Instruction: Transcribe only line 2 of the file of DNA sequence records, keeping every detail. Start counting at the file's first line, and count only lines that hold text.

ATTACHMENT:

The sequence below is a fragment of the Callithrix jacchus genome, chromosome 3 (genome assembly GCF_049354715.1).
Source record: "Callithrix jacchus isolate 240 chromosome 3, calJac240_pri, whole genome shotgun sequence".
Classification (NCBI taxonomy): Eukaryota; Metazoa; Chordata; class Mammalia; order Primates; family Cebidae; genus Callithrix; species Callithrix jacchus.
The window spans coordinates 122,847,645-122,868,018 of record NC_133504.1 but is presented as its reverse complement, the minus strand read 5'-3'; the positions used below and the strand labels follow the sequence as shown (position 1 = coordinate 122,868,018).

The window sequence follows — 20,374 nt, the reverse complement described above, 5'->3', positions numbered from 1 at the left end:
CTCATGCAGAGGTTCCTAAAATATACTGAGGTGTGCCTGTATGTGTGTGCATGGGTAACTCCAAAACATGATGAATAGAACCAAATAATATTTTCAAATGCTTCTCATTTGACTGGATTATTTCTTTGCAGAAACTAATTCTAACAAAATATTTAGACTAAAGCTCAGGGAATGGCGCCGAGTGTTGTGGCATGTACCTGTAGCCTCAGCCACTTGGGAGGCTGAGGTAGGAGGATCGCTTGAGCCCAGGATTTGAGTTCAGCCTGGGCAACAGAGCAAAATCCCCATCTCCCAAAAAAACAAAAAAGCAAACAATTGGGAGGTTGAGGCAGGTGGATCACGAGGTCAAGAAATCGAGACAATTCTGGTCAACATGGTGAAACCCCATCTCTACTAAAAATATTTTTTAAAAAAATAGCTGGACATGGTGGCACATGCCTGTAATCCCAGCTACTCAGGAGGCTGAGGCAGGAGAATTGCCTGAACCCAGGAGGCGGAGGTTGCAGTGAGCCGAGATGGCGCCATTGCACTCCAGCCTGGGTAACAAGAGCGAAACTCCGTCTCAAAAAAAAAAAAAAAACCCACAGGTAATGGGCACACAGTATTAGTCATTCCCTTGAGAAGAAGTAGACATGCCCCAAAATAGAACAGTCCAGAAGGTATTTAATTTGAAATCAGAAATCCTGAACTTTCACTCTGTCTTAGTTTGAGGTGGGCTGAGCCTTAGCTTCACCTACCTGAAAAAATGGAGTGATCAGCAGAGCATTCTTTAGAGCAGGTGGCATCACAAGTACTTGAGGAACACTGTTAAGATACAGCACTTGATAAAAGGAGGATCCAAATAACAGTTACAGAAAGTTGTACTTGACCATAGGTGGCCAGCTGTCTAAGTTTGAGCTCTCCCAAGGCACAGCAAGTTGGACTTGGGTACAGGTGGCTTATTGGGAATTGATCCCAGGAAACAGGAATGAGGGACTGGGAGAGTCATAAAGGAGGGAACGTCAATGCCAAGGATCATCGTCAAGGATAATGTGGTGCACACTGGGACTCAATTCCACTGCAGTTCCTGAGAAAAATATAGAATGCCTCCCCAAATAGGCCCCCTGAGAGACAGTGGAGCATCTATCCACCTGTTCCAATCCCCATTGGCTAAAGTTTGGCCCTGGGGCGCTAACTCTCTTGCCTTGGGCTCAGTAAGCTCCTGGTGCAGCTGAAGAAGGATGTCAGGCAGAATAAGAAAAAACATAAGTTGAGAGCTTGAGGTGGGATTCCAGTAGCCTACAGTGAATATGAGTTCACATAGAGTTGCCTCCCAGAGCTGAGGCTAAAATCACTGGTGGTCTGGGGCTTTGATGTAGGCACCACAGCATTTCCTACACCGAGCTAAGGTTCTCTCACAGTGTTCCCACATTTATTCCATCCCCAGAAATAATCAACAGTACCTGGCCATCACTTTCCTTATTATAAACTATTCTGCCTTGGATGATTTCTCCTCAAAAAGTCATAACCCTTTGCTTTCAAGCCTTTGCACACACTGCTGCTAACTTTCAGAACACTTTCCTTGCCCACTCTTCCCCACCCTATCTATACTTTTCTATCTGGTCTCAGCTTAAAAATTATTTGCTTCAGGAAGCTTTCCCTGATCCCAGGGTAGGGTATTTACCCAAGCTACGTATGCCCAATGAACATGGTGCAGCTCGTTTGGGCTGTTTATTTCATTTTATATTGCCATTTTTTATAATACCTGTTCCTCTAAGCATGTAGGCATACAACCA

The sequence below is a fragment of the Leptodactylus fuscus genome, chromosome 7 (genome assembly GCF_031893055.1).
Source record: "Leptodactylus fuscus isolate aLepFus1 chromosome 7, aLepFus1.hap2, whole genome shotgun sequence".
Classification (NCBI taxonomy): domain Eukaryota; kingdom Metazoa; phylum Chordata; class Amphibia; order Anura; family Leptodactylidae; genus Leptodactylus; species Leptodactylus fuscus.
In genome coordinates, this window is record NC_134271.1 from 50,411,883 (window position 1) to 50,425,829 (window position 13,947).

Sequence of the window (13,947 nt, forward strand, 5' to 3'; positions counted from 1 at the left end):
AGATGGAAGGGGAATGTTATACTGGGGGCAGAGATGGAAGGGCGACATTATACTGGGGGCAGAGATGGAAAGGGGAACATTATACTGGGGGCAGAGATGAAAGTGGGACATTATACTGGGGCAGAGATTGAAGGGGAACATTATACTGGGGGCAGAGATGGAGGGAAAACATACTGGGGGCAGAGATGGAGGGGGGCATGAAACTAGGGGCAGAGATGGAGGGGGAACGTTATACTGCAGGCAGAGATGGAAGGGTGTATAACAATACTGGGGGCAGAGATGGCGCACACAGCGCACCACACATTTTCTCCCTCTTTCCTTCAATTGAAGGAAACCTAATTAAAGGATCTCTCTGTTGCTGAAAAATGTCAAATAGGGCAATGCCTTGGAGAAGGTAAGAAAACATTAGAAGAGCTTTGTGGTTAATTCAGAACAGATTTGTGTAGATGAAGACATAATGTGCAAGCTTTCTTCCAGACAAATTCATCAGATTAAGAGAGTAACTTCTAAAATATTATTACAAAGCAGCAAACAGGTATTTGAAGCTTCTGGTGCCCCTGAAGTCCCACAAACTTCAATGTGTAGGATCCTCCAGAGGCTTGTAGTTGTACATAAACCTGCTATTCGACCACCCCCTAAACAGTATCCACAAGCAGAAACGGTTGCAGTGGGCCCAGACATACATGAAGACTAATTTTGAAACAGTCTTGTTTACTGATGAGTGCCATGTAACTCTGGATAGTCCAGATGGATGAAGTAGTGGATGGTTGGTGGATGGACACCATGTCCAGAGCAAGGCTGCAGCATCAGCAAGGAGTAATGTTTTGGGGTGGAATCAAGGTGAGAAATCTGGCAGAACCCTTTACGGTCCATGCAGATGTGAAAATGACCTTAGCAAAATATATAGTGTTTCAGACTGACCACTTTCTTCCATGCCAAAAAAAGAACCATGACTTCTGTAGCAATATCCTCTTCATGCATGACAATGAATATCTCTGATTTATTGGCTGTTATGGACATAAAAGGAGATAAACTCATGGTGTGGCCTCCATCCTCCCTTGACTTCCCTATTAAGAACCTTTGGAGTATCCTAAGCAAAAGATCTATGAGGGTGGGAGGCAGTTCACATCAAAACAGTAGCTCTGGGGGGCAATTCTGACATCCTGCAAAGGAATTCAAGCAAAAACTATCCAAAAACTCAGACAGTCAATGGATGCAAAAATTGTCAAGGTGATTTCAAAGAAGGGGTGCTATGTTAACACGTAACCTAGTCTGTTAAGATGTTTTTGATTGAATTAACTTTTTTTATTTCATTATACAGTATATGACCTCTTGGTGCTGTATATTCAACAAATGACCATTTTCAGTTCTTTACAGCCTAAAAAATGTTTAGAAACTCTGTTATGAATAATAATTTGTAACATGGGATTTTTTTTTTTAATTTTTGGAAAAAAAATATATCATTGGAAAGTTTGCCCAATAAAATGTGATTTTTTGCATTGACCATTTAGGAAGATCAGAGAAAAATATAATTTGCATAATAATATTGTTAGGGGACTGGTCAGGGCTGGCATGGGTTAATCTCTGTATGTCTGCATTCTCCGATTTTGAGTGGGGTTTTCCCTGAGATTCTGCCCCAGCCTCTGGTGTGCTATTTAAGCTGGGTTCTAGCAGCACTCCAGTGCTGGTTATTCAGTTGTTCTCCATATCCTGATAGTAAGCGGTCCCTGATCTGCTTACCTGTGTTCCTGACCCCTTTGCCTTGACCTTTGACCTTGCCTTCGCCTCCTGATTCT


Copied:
Source record: "Callithrix jacchus isolate 240 chromosome 3, calJac240_pri, whole genome shotgun sequence".